Victoria Winters comes to Collinwood, an isolated mansion in coastal Maine, to work as a governess, but soon finds herself drawn into a strange, Gothic world of vampires, ghosts and a ... See full summary »
The story of Dark Shadows begins with newly hired governess Victoria Winters arriving at Collinwood, the Collins' estate in Collinsport, Maine in search of her mysterious origins. She soon is caught up in the strange events and mysteries that seem to surround the Collins family. Eventually, the Collins' "cousin from England", Barnabas Collins, arrives and takes the show in a new direction; his vampire curse introduces a new history of the Collins family. Part of this revised history is the popular character of the witch Angelique whose jealously led to the tragic death of Barnabas' great love Josette and who placed the curse upon Barnabas. Written by
The role of Dr. Julia Hoffman, played by Grayson Hall, was only supposed to last a few weeks, but Hall's husband, Sam Hall, was a head writer for the show and eventually made a star out of the character. See more »
Jeremiah Collins's headstone is misspelled "Jerimiah Collins." See more »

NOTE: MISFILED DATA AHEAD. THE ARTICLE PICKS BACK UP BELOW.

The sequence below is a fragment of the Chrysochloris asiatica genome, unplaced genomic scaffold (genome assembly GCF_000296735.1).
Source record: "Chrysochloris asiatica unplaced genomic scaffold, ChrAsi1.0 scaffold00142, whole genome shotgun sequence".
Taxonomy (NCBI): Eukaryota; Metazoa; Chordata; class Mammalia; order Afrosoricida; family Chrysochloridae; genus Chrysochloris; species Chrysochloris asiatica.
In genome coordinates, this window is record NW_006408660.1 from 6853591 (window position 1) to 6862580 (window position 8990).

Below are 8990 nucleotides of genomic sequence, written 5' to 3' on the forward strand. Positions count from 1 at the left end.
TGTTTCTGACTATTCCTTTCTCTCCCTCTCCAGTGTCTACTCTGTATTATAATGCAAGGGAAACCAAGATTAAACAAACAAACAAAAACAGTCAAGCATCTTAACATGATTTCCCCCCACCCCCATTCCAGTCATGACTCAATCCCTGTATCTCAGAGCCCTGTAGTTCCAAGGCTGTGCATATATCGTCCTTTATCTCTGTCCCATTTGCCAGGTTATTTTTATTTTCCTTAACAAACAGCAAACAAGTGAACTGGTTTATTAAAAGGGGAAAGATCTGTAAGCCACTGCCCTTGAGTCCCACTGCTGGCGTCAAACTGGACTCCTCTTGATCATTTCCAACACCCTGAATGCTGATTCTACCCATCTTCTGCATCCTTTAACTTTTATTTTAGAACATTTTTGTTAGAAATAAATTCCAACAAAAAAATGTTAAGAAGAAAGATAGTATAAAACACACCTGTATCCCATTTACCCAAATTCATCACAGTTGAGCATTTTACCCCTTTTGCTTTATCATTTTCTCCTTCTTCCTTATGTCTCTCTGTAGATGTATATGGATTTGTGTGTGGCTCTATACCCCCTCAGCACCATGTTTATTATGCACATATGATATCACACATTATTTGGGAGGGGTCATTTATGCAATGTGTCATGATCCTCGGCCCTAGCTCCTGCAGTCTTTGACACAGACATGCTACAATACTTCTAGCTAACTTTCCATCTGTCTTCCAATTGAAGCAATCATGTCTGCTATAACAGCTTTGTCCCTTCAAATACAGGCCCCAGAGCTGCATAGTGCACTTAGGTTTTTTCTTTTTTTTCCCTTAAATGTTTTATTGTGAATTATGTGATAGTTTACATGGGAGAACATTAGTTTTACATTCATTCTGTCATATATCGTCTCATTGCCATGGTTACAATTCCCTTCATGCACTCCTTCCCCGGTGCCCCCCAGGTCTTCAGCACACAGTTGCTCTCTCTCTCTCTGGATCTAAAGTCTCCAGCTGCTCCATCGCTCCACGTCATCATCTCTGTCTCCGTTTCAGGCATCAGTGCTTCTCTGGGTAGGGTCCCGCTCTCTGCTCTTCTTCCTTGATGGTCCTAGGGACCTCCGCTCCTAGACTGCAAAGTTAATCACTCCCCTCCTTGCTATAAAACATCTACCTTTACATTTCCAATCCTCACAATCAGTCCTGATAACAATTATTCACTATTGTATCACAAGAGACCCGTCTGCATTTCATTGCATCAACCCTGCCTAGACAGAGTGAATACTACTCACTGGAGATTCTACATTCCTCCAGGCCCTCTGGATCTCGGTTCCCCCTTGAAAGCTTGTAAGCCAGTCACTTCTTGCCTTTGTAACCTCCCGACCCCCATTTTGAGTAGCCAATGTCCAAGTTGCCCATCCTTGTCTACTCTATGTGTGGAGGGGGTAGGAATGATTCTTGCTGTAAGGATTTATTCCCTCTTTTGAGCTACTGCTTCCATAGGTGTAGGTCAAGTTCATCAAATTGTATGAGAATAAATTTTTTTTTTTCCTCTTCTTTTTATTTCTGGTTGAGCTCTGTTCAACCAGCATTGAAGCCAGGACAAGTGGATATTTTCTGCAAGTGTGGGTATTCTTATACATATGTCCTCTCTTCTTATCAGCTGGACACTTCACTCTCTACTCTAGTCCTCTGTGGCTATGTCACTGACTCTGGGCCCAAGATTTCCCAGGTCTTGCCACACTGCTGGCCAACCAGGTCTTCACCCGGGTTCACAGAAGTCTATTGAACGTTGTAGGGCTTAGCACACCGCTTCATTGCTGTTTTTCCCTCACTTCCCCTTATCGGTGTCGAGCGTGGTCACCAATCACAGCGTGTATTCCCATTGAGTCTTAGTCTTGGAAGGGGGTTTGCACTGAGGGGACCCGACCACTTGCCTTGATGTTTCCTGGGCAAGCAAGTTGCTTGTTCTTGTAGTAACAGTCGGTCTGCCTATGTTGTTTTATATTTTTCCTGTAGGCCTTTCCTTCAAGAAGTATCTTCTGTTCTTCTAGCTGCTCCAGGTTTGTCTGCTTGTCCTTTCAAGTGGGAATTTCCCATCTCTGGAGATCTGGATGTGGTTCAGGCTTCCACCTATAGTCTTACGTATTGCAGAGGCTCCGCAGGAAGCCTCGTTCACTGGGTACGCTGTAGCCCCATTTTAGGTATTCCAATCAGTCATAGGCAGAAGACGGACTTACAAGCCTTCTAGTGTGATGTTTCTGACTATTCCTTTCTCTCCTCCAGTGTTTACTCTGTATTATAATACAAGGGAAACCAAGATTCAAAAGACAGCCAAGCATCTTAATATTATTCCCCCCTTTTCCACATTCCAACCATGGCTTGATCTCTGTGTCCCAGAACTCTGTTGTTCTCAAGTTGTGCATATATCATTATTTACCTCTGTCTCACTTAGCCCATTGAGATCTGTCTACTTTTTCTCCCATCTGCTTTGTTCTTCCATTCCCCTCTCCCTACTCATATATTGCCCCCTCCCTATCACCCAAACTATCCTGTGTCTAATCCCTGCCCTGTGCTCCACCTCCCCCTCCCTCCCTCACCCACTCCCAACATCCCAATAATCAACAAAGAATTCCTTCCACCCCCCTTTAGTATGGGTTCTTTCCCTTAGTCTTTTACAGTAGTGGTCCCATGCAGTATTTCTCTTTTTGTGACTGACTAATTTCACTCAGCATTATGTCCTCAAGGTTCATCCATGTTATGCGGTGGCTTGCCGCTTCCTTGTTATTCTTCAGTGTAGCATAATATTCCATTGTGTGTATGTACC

Originally airing in the afternoon in 1966 as a half hour "Gothic" soap opera then a few months later morphing into pure supernatural story telling, Dark Shadows is unique in American television. Though not 'run' live, the show was taped with almost no interruptions so it 'felt' live. Only the most catastrophic of events would cause producers to re-shoot a scene. The show is famous for the occasional slip-up: crew visible on screen, a boom-mike shown above the actors' heads, actors struggling to remember their lines or actors calling another character by their wrong name. Still , this only helped to give the show a theatrical feel, as if you were sitting in the audience watching a live piece of theatre which consequently endowed the show a certain prestige that typical soap operas never achieved. Former movie star Joan Bennett, headlined the show as the Collin's family matriarch, Elizabeth Collins Stoddard. Ms. Bennett's 'old' Hollywood trained voice & poise gave the show glamour. Many of the jeweled baubles Ms. Bennett wore on the show were the real thing from Ms. Bennett's private collection. Closing credits of the shows always had.."Fashions by Orbachs.." The show is great for, if nothing else, a study in late 60s early 70s fashion sensibilities. From Ms. Bennett's upswept hairdos & flowing chiffon dresses or tailored skirt/blouse 'sets' to the younger womens' minis & long flip hair styles, the show's a veritable time capsule of retro chic. But the show is so much more than its fashion. The show is a true American Gothic original.